Finally, a word must be said as to the umpire staff, which represents the bullets. The most careful selection of officers for this important duty is necessary, and they must have sufficient authority and be in sufficient number to make their influence everywhere felt. Their principal object should be to come to a decision quickly, so as to prevent the occurrence of unreal situations; and by constant intercommunication they must ensure uniformity in their decisions, and so maintain continuity of the action all over the manœuvres battlefield.

(J. M. Gr.)

1 The “general idea” is a document, communicated to both sides, containing such general information of the war—the supposed frontiers, previous battles, &c.—as would be matters of common knowledge. The “special idea” of each side comprises the instructions upon which it is acting.

2 Manœuvres incidentally afford an excellent opportunity of testing new patterns of equipment, transport or other matériel under conditions approximating to those of active service.

MANOMETER (Gr. μανός, thin or loose; μέτρον, a measure), an instrument for measuring the pressures exerted by gases or vapours. An alternative name is pressure gauge, but this term may conveniently be restricted to manometers used in connexion with steam-boilers, &c. The principle of hydrostatics suggest the most common forms. Suppose we have a U tube (fig. 1), containing a liquid: if the pressures on the surfaces of the liquid be equal, then the surfaces will be at the same height. If, on the other hand, the pressure in one limb be greater than the pressure in the other, the surfaces will be at 594 different heights, the difference being directly proportional to the difference of pressures and inversely as the specific gravity of the liquid used.

Fig. 1. Fig. 2.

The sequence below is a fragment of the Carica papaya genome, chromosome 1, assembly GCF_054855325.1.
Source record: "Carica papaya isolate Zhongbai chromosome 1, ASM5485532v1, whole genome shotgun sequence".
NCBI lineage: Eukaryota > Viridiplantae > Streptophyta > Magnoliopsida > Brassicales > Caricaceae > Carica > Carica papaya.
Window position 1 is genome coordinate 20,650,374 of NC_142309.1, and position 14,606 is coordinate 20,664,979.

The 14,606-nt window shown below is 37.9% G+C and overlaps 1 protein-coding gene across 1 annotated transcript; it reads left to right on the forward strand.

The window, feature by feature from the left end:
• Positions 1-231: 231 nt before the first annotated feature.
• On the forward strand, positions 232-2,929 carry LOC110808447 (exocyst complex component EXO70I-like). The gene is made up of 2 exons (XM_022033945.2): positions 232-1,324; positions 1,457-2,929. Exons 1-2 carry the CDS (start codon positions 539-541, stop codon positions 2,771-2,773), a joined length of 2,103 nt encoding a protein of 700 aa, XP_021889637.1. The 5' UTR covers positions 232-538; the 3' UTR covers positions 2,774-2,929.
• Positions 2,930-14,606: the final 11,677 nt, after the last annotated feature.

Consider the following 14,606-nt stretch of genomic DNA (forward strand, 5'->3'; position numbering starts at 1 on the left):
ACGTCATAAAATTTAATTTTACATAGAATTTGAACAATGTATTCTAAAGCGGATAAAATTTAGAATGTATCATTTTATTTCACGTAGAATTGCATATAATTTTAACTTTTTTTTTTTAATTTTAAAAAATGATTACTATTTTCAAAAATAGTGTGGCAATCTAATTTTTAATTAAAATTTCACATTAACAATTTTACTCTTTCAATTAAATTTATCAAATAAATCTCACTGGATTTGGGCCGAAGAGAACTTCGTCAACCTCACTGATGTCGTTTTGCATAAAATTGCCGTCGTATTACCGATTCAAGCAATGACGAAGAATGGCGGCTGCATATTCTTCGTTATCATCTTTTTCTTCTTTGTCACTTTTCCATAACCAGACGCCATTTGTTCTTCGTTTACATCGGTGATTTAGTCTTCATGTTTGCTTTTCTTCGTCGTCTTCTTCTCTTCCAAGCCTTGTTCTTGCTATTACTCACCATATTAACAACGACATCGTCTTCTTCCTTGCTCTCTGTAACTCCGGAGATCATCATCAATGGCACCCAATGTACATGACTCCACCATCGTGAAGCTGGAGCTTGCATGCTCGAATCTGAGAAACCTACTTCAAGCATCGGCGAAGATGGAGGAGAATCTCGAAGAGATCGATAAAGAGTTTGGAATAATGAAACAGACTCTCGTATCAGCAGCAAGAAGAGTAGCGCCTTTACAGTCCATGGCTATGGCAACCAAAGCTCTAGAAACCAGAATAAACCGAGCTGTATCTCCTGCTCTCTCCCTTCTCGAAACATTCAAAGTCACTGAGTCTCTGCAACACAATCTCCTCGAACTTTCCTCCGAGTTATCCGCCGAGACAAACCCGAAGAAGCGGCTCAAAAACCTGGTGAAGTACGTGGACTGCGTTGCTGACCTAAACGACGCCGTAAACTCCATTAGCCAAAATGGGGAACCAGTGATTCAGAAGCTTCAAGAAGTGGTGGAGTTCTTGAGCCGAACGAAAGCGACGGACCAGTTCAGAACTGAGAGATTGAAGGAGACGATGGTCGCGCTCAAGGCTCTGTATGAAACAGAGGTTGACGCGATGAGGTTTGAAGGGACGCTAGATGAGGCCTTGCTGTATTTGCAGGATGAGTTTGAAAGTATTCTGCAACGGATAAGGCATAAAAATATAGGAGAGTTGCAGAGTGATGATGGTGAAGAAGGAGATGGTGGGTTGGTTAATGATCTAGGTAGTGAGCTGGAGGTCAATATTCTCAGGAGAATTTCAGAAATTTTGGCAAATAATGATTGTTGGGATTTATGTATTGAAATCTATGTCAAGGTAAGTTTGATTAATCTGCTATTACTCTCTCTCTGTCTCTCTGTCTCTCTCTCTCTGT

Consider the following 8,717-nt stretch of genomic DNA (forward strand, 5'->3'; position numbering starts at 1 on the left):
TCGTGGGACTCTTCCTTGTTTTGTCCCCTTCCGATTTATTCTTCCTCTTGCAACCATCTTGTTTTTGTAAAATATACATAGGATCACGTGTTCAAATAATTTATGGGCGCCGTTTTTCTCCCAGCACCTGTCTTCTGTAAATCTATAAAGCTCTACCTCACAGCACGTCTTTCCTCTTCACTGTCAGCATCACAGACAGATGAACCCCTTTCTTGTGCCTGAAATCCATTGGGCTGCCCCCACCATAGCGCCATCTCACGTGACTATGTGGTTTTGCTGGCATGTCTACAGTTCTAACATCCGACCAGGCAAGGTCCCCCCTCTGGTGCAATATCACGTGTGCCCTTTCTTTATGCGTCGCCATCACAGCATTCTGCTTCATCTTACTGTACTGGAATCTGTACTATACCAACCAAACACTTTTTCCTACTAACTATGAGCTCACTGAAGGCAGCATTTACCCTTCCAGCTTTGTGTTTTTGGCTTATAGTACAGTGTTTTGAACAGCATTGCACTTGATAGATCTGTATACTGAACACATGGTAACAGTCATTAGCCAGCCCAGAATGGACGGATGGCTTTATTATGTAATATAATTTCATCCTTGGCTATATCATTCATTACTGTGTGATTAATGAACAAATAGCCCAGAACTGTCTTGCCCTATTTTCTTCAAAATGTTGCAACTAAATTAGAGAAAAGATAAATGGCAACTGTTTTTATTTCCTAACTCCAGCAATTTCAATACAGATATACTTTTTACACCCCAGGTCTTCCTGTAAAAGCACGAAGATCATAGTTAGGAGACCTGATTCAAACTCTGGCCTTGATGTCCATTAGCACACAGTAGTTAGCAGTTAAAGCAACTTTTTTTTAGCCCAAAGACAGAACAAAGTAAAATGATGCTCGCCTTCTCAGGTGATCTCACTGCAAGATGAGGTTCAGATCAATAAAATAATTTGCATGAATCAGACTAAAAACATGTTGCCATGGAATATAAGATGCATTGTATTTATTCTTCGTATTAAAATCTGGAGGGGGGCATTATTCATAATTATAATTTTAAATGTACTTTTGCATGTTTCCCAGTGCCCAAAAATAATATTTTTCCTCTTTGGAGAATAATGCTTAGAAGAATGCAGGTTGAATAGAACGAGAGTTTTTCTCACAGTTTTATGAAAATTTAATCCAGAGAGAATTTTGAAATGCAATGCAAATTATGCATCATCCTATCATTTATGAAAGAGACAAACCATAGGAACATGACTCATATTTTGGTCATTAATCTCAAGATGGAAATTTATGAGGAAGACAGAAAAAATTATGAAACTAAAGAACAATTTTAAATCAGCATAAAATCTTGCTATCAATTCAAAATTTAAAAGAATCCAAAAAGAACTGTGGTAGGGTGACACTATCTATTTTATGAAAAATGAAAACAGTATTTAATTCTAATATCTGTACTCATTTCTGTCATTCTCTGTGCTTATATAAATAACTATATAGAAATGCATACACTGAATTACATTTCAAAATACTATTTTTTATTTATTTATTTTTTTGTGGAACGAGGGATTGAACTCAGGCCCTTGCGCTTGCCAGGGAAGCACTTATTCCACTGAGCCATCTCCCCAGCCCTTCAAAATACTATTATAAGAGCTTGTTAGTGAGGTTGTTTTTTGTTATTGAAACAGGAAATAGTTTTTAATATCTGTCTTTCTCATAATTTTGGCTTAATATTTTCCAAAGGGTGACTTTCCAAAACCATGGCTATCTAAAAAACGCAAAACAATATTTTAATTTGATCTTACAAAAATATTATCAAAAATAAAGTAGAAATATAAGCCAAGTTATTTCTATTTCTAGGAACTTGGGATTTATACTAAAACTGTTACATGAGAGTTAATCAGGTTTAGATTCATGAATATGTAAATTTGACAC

Two forms are in use: (1) the “open-tube,” in which the pressure in one limb is equal to the atmospheric pressure, and (2) the “closed-tube,” in which the experimental pressure is balanced against the liquid column and the air compressed into the upper part of a closed limb of the tube. In the “open tube” form (fig. 1) the pressure on the surface a is equal to the pressure on the surface at b (one atmosphere) plus the hydrostatic pressure exerted by the liquid column of height a b. The liquid commonly used is mercury. If a scale be placed behind the limbs of the tube, so that the difference a b can be directly determined, then the pressure in a is at once expressible as P + a b in millimetres or inches of mercury, where P is the atmospheric pressure, known from an ordinary barometric observation. In the “closed tube” form (fig. 2) the calculation is not so simple, for the variation of pressure on the mercury surface in the closed limb has to be taken into account. Suppose the length of the air column in the closed limb be h when the mercury is at the same height in both tubes. Applying the experimental pressure to the open end, if this be greater than atmospheric pressure the mercury column will rise and the air column diminish in the closed limb. Let the length of the air column be h′, then its pressure is h/h′ atmospheres. The difference in height of the mercury columns in the two limbs is 2(hh′), and the pressure in the open limb is obviously equal to that of a column of mercury of length 2(hh′), plus h/h′ atmospheres. These instruments are equally serviceable for determining pressures less than one atmosphere. In laboratory practice, e.g. when it is required to determine the degree of exhaust of a water pump, a common form consists of a vertical glass tube having its lower end immersed in a basin of mercury, and its upper end connected by means of an intermediate vessel to the exhaust. The mercury rises in the tube, and the difference between the barometric height and the length of the mercury column gives the pressure attained.